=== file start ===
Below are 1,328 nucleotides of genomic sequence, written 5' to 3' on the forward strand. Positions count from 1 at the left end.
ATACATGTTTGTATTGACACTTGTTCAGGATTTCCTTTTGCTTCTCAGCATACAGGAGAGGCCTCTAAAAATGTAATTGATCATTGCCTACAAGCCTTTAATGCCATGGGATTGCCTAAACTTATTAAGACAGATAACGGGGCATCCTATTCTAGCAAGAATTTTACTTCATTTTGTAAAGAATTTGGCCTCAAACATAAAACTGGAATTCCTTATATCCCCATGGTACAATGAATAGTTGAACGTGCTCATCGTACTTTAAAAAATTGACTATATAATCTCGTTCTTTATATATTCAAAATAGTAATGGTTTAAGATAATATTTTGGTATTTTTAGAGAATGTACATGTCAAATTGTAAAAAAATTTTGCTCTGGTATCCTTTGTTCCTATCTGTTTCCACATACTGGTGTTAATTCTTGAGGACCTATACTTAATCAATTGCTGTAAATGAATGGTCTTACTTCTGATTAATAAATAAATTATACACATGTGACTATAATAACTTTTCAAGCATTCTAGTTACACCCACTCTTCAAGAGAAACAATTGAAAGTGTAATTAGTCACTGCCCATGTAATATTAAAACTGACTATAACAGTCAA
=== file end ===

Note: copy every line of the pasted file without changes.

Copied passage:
Below are 1,328 nucleotides of genomic sequence, written 5' to 3' on the forward strand. Positions count from 1 at the left end.
ATACATGTTTGTATTGACACTTGTTCAGGATTTCCTTTTGCTTCTCAGCATACAGGAGAGGCCTCTAAAAATGTAATTGATCATTGCCTACAAGCCTTTAATGCCATGGGATTGCCTAAACTTATTAAGACAGATAACGGGGCATCCTATTCTAGCAAGAATTTTACTTCATTTTGTAAAGAATTTGGCCTCAAACATAAAACTGGAATTCCTTATATCCCCATGGTACAATGAATAGTTGAACGTGCTCATCGTACTTTAAAAAATTGACTATATAATCTCGTTCTTTATATATTCAAAATAGTAATGGTTTAAGATAATATTTTGGTATTTTTAGAGAATGTACATGTCAAATTGTAAAAAAATTTTGCTCTGGTATCCTTTGTTCCTATCTGTTTCCACATACTGGTGTTAATTCTTGAGGACCTATACTTAATCAATTGCTGTAAATGAATGGTCTTACTTCTGATTAATAAATAAATTATACACATGTGACTATAATAACTTTTCAAGCATTCTAGTTACACCCACTCTTCAAGAGAAACAATTGAAAGTGTAATTAGTCACTGCCCATGTAATATTAAAACTGACTATAACAGTCAA